Taylor Swift has signalled that she's kissed and made up with Apple by revealing she will be putting her hugely successful album 1989 on Apple Music (and "happily so").
The "Shake It Off" singer caused the tech giant to change its policy over royalties for artists after writing an open letter on her Tumblr account.
She called out the iPhone makers for initially refusing to pay artists during a three month free trial of Apple Music and said she was withholding her latest album.
"We don’t ask you for free iPhones. Please don’t ask us to provide you with our music for no compensation," she wrote on Twitter at the weekend.
After the events of this week, I've decided to put 1989 on Apple Music...and happily so.Taylor Swift (@taylorswift13) June 25, 2015
To which the tech firm responded: "We hear you @taylorswift13 and indie artists. Love, Apple."
Swift was quick to come back with a tweet expressing her relief. "I am elated and relieved. Thank you for your words of support today. They listened to us," she wrote.
Today she went one step further and gushed: "This is simply the first time it's felt right in my gut to stream my album. Thank you, Apple, for your change of heart."
Up to now only Swift's earlier albums have been available on streaming services such as Tidal, Beats Music, Google Play Music and Rhapsody.
She also made it clear that she hadn't done "an exclusive deal" with Apple.
In case you're wondering if this is some exclusive deal like you've seen Apple do with other artists, it's not.Taylor Swift (@taylorswift13) June 25, 2015
This is simply the first time it's felt right in my gut to stream my album. Thank you, Apple, for your change of heart.Taylor Swift (@taylorswift13) June 25, 2015
Last year Swift hit headlines when she pulled her entire back catalogue from music streaming service Spotify while she was promoting new album 1989, which sold 1.287 million copies in its first week.
The 25-year-old said at the time that "valuable things should be paid for", arguing that "music should not be free" and artists should not "underestimate themselves or undervalue their art".
Musicians against Spotify
Musicians against Spotify
1/10 Taylor Swift
Taylor Swift does not what her work to be used as an 'experiment' by Spotify and believes that artists are treated unfairly. She withdrew her entire catalogue in November 2014.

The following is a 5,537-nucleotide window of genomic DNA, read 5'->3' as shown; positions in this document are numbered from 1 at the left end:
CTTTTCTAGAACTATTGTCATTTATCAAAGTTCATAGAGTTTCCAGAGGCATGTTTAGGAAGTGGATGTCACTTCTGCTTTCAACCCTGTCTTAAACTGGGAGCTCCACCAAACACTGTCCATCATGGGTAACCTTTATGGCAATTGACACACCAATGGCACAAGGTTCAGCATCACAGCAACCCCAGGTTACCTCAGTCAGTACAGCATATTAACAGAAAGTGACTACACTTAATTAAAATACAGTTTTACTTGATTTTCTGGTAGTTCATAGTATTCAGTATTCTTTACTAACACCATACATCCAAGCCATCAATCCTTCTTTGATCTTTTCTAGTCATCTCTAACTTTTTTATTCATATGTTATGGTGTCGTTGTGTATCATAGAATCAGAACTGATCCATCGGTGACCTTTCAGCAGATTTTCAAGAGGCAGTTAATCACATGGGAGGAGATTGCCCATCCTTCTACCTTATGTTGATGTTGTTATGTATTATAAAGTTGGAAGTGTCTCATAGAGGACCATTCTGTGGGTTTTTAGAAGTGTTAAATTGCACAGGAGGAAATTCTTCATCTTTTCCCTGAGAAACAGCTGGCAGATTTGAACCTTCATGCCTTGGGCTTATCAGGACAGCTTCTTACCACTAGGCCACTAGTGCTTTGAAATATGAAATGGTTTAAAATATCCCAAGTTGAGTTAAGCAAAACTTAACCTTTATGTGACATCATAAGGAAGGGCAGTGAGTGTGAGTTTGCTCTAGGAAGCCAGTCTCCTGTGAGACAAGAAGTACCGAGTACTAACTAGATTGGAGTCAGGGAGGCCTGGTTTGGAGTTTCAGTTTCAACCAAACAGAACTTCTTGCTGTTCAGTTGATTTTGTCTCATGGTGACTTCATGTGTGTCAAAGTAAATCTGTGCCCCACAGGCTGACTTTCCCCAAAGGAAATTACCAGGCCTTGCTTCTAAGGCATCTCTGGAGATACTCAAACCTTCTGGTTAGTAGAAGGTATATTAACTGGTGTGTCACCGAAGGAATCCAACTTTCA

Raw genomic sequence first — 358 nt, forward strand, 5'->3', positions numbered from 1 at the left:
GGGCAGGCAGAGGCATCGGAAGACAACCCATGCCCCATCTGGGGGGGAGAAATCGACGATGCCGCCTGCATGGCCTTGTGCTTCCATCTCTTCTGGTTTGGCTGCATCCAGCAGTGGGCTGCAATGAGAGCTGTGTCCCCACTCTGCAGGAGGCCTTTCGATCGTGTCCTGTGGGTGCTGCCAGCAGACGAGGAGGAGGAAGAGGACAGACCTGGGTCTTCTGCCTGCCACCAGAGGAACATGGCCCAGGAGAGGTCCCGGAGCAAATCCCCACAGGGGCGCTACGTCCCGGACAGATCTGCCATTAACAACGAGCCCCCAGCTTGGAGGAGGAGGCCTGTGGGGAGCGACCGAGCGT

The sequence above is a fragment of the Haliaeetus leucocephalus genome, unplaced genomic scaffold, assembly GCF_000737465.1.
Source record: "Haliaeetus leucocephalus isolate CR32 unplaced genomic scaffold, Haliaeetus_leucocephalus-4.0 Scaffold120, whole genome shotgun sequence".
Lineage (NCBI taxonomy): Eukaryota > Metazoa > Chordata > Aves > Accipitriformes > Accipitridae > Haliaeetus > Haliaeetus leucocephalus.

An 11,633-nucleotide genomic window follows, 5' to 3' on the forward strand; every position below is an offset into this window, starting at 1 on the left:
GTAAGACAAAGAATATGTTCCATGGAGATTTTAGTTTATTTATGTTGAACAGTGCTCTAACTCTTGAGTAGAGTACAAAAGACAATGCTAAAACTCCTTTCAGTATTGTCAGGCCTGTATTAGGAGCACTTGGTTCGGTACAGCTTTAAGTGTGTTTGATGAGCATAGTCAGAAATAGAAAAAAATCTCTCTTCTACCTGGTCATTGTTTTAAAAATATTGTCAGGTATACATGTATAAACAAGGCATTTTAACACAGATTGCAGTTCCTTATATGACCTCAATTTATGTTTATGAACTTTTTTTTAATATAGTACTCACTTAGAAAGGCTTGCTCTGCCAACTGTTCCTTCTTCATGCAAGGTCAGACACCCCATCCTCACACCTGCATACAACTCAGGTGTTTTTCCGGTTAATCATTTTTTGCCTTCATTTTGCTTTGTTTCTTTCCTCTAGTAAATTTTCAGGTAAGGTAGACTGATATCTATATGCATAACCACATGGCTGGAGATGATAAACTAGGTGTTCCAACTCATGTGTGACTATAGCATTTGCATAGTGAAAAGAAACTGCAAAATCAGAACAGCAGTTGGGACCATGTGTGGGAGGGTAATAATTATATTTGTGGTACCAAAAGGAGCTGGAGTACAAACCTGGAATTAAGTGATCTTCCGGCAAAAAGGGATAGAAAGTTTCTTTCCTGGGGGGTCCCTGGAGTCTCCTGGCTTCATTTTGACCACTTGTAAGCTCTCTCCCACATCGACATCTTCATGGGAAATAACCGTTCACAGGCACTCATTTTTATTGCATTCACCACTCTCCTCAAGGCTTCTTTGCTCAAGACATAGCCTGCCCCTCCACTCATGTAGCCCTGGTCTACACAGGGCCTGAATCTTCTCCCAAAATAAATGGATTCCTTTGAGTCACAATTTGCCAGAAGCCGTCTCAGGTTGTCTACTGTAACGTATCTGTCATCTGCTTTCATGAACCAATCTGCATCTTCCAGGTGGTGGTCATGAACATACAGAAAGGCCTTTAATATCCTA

2/10 Thom Yorke
The Radiohead frontman famously described Spotify as 'the last desperate fart of a dying corpse' in October 2013.
3/10 David Byrne
David Byrne of Talking Heads wrote about not understanding Spotify's claim of discovery in a Guardian op-ed. 'The inevitable result would seem to be that the internet will suck the creative content out of the whole world until nothing is left,' he said.
Beck dismissed the Spotify model as 'not working' because of how little it pays musicians. He added that the 'saddest thing' about streaming is the poor sound quality - 'It's like watching Citizen Kane on your phone'.
5/10 The Black Keys
Dan Auerbach has described Spotify's payment to artists as 'so minuscule it's laughable'. 'If you are a bigger band that's already known and you rely on record sales for a living then it's really no place to be,' he said.
6/10 Atoms for Peace
Thom Yorke's other band refused to let Spotify stream their songs. Nigel Godrich from the group described the service as 'an equation that just doesn't work'. 'Small labels and new artists can't even keep their lights on. It's just not right,' he said.
7/10 Yannis Philippakis
The Foals singer said he would rather that somebody stole his record on vinyl than bought it or streamed it on Spotify. He described using Spotify as like going to a top class restaurant and leaving only coppers without paying the bill.
8/10 Aimee Mann
The US singer-songwriter has not put her music on Spotify because she does not think artists make a fair amount of money from the streaming service.
9/10 Grizzly Bear
The band tweeted in 2012 that Spotify provides a great service for people but does as much to help bands as 'downloading from Limewire'.
10/10 Jason Isbell
Jason Isbell of Drive-By Truckers has used the single word 'evil' to describe Spotify.
"I felt like I was saying to my fans, 'If you create music someday, if you create a painting someday, someone can just walk into a museum, take it off the wall, rip off a corner off it and it's theirs now and they don't have to pay for it," she said.
"I didn't like the perception that it was putting forth and so I decided to change the way I was doing things."
Spotify subsequently begged Swift to return with a "we love you" playlist and insisted that nearly 70 per cent of its revenue goes back to the music community.Reuse content